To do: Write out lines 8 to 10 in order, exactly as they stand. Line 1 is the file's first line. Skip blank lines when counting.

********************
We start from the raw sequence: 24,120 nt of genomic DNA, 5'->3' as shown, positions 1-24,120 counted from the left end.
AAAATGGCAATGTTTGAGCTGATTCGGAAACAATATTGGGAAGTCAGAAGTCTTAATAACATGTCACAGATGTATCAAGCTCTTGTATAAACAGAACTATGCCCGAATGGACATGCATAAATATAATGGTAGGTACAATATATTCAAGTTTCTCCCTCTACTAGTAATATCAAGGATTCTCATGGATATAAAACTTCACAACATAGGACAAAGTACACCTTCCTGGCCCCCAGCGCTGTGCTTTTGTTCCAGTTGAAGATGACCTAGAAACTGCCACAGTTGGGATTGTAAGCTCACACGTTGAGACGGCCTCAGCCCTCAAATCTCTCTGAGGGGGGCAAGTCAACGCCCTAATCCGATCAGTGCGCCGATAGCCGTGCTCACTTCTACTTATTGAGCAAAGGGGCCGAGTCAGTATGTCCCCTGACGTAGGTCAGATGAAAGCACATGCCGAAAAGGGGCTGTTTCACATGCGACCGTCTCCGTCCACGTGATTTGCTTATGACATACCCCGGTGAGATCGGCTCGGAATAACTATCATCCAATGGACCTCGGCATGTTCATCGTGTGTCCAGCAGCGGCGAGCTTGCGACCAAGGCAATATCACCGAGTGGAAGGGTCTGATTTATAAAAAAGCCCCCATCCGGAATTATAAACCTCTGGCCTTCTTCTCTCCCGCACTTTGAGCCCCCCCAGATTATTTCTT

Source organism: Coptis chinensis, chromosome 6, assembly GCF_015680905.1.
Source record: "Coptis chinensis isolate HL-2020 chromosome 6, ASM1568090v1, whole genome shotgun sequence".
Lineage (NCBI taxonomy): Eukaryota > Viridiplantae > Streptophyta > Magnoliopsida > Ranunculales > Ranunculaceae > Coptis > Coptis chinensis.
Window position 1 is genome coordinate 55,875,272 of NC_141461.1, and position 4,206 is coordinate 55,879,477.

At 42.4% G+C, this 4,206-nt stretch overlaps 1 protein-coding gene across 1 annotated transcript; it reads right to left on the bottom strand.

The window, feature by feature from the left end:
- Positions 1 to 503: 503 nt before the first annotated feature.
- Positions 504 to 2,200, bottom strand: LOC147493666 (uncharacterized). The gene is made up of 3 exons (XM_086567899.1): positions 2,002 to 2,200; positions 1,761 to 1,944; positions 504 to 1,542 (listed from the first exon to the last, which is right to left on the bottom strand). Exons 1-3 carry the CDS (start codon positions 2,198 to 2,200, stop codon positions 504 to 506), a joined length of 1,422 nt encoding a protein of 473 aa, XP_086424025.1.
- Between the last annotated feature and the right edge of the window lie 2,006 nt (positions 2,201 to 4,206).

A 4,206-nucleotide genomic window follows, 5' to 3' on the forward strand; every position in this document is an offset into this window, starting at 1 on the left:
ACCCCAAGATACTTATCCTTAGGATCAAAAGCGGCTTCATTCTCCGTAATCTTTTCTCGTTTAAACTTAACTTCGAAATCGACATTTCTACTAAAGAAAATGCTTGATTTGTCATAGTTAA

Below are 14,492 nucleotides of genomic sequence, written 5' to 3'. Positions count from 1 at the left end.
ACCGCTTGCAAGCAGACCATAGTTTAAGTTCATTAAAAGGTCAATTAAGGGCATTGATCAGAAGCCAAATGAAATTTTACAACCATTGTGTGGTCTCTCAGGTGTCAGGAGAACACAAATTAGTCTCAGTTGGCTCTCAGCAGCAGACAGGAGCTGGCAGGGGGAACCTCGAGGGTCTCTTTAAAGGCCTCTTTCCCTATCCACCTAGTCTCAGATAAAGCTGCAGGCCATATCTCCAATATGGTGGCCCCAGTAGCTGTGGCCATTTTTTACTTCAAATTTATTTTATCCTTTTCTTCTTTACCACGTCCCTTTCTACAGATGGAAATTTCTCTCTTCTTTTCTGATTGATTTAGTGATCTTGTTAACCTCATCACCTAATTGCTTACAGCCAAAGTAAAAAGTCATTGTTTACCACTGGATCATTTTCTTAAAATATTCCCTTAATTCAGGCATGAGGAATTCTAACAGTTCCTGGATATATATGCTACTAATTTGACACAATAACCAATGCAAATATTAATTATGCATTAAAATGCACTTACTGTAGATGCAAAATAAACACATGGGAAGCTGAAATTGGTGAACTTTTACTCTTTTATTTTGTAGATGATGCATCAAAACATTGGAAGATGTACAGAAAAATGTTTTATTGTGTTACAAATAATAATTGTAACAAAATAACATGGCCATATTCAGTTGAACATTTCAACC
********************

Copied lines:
The window, feature by feature from the left end:
- Positions 1 to 503: 503 nt before the first annotated feature.
- Positions 504 to 2,200, bottom strand: LOC147493666 (uncharacterized). The gene is made up of 3 exons (XM_086567899.1): positions 2,002 to 2,200; positions 1,761 to 1,944; positions 504 to 1,542 (listed from the first exon to the last, which is right to left on the bottom strand). Exons 1-3 carry the CDS (start codon positions 2,198 to 2,200, stop codon positions 504 to 506), a joined length of 1,422 nt encoding a protein of 473 aa, XP_086424025.1.